The air smells faintly of piss, which is a good sign. It instantly lays to rest any misgivings about Outbreak, the UK’s leading hardcore punk festival, making the jump from community and mid-sized venues to a 10,000 capacity former railway station that traditionally hosts things like Warehouse Project and a circus show called “La Clique.” With fully vegan catering, stages flanked by security who seem to know every word to every song and approximately 200 indoor portaloos (hence: piss), Outbreak 2023 might be physically bigger, but spiritually it hasn’t strayed far from the youth centre in Sheffield where it all started.
Not that there are many concerns to the effect of selling out. The rise of hardcore over the last few years – notable enough for The New York Times to declare a “renaissance” – has been met with overwhelming positivity by longtime fans, critics and newcomers alike. Unsurprising, really. A decade of digitally-native micro-genres has made gatekeeping a thing of the past, while the sad economic state of the music industry / life in general makes the success of any band with grass roots feel like a win for everyone. There’s also the collision of hardcore punk and alternative hip-hop worlds, which has given rise to a new generation of genre-defying bands like Turnstile, Soul Glo and Militarie Gun, and blown the doors off a subculture that has spent much of the 21st century in its own orbit.
Taking over Manchester’s Depot Mayfield across the last weekend of June, Outbreak 2023 embraced this period of transformation like a husband returning from war. Established in 2011 as a gathering for local scenes around the UK, from Glasgow to South Wales, the festival has bounced around venues in Sheffield, Leeds and Manchester, steadily growing but staying firmly DIY while also reflecting the flashpoints of hardcore history. Last year it celebrated its tenth anniversary with a set from GRAMMY-nominated darlings Turnstile, who, in a nice full circle moment, returned to Outbreak for the fourth time – this time as headliners – before bouncing off to Glastonbury to pack out the John Peel Stage.
Riding the momentum in the zeitgeist, this year’s line-up leans into the cross-pollination between hardcore and hip-hop. Headliners range from Converge and Bane to Death Grips and Denzel Curry, while the rest of the bill offers everything from homegrown heroes like High Vis, to new gen US bands like Zulu and Scowl, to cloud rapper Lil Ugly Mane and the “goth cowboy” Denzel Himself. Surprisingly of all there’s Odd Future member and hip-hop prodigy Earl Sweatshirt, who is very amused by the steady stream of bodies stage diving to the chill, mid-tempo beats that make up most of his set.
Simply put: the bill is all over the shop, but while that might feel like a relatively new thing for Outbreak (last year the only non-rock act was Injury Reserve), the artists all share a historic DNA consisting of DIY ethics, social dissent, and musical physicality.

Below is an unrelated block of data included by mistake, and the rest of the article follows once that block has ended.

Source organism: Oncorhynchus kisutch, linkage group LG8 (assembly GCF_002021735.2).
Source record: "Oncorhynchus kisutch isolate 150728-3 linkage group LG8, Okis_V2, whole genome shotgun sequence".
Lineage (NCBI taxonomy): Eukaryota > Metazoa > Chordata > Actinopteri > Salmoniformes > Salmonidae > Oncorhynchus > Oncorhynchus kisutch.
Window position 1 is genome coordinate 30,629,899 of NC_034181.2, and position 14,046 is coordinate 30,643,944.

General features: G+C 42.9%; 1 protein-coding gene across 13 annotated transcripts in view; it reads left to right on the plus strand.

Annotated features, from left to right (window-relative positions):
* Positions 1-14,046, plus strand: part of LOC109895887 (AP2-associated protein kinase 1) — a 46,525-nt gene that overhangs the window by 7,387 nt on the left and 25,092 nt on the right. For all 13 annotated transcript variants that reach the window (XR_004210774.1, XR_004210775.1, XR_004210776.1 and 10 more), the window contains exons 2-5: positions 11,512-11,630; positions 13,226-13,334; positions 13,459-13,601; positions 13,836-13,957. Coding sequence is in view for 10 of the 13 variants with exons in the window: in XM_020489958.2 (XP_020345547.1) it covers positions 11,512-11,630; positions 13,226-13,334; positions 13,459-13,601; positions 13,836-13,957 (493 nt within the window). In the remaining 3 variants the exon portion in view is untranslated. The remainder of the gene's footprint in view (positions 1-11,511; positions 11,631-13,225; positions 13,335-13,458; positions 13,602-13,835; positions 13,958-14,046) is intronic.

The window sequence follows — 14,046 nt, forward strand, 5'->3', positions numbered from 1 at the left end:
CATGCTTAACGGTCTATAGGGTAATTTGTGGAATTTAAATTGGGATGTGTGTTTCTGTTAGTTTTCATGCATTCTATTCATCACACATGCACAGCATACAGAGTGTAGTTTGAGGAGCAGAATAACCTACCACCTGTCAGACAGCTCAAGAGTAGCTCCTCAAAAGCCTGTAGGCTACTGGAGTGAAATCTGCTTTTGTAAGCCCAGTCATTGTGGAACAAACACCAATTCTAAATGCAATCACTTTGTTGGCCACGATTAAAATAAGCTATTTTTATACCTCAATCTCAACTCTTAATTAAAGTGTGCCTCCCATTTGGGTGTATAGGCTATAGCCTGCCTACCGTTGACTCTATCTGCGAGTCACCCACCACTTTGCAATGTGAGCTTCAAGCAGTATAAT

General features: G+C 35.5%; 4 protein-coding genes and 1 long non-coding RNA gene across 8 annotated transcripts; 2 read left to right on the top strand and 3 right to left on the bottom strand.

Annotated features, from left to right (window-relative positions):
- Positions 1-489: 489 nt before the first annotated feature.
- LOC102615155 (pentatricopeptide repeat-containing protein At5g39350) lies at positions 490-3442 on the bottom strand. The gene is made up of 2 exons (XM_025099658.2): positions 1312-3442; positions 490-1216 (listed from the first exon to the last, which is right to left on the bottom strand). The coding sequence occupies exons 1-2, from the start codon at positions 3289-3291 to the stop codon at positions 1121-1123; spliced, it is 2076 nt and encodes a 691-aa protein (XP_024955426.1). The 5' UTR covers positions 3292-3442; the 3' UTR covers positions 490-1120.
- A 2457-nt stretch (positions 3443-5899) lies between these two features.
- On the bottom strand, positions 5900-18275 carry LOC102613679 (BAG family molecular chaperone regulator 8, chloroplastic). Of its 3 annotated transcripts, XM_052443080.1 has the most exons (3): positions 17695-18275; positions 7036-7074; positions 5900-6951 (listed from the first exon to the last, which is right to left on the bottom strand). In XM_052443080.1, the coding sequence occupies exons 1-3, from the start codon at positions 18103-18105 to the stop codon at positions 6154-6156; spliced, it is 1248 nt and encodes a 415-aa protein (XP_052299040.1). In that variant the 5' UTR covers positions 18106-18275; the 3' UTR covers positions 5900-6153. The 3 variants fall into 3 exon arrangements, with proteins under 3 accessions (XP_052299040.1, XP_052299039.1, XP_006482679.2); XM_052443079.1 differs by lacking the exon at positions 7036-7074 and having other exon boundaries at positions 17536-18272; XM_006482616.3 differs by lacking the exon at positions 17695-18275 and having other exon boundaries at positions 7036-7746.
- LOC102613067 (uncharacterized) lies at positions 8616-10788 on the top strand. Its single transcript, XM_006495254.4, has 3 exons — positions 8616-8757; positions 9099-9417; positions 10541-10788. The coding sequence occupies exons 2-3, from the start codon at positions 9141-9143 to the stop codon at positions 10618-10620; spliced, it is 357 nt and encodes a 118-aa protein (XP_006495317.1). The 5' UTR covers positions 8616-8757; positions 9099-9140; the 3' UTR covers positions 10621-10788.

“I think energy is the common thread between all these things,” Militarie Gun frontman Ian Shelton tells me. “It’s like a combination of energy and ethos. So much of what hip-hop provides is that same thing. It’s about dissecting the world and unpacking something in a small space and making something cathartic, and I think that’s very much what the non-rock artists are bringing to the line-up.”
“Rap is more of an industry than it’s ever been, so of course all types of people who didn’t grow up with it are fucking with it now,” adds Pierce Jordan of Soul Glo, a breathtakingly inventive Philadelphia band whose influences stretch from Young Thug to Meshuggah and beyond. “I think that’s why all types of artists incorporating hip-hop into their music is also happening in hardcore,” he continues. “We are such people. And I don’t know if I can speak to the rest of the hardcore scene that uses rap and hardcore together, because I don’t think we exactly have the same upbringing in a lot of ways, but for me personally it’s just like, both come from the African tradition, which is also my tradition, so it makes sense to do all of the musics that reflect your background in one work.”
Outbreak obviously isn’t the only festival with an eclectic line-up. From major internationals like Primavera to smaller scale events like Wide Awake and local boutiques like Hoco Fest in Tucson, Arizona, it’s become par for the course to see wildly different artists rubbing shoulders with each other. “I’ve been getting used to seeing festival line-ups that are more along those lines,” says Soul Glo guitarist Gianmarco “GG” Guerra. “At Coachella I watched Björk play with a string arrangement then left to go watch Knocked Loose.”
“I like a mixed bill because it doesn’t lend itself to the homogenisation of genres,” adds drummer TJ Stevenson. “The problem with a lot of music is it just becomes such a myopic chamber and all the new bands are reflexive of bands that are reflexive of bands… I think mixed bills in general are critical to getting people to open their minds a bit more.”